Mark Victor Barber

mark  barber
Born March 22, 1962 in Norristown, Pennsylvania, Mark was the son of the late Edward and Jean Barber.

Mark’s passion for sailing developed at an early age, when his mother Jean and Aunt Phyllis taught him how to sail at a local lake. At 13 he spent the summer mowing grass and painting houses to save for his first sailboat, nicknamed “The Bathtub”, as it was about that size.

While interning at NASA during his college years, he towed his upgraded sailboat from New Castle, Pennsylvania to Hampton Roads, Virginia behind his tiny MG. When love of his family back East and new employment called him from San Diego to Northern Virginia he towed his latest sailboat across country behind an 80’s Dodge Lancer, breaking down as the car overheated in the desert of New Mexico, refusing to leave his boat behind. Throughout the remainder of his life he continued to buy larger and larger sailboats, eventually owning his beloved 23.5 foot 1993 Hunter, nicknamed “Joe”, that was his pride and joy. He would go sailing as early in the year as he could, not winterizing the boat until the last possible moment each fall. Outside of his family, nothing brought him greater joy than to be on the water with the wind in his sails, his hand on the tiller and his eyes pointed towards the horizon.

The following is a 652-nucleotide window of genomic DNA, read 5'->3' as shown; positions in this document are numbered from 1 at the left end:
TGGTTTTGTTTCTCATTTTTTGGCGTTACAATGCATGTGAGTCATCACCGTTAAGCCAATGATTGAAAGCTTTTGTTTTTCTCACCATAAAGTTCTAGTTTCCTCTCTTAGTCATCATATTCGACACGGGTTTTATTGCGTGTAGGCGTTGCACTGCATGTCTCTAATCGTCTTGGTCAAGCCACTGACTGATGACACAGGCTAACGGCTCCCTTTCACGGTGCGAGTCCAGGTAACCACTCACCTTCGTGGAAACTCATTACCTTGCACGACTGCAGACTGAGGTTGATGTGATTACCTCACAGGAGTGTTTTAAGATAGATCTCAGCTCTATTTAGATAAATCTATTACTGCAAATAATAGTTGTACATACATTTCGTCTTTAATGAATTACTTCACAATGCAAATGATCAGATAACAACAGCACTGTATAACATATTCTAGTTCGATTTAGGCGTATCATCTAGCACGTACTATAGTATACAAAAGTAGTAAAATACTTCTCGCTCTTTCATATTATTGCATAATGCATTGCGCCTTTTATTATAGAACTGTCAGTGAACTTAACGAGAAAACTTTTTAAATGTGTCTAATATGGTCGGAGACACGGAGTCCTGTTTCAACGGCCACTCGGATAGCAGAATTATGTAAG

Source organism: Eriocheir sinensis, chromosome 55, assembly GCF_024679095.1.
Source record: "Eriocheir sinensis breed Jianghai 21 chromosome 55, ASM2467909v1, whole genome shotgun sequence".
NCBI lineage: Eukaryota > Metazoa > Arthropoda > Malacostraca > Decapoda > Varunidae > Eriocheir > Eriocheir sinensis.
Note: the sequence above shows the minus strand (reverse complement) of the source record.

Mark received his Bachelors of Science in Aerospace Engineering from the University of Cincinnati in 1985 and promptly went to work at General Dynamics in San Diego. Throughout his career he worked on rockets, satellites, the International Space Station and unmanned drones for the Defense Department, to name just a few. Mark’s career as an aerospace engineer was inspired by his witnessing the first lunar landing as a wide-eyed, awe-struck seven-year old on July 16, 1969. From this, his love of rocketry took off. Many a child in New Castle delighted at his early attempts to send a rocket into orbit. Those early attempts at rocketry sometimes resulted in the misdirection of the rocket, sending the neighborhood children running as the rocket chased them around his backyard. Mark was not deterred. There was his epic attempt at building a three stage rocket from scratch where two of the three stages again chased everyone around the yard (including dumping Mark over a picnic table), AND leaving an unexploded payload in the neighbor’s yard that Mark doused with the neighbor’s garden hose. That experience prompted him use the computer room at the high school to write a program that would help him calculate the centers of thrust and gravity for future models.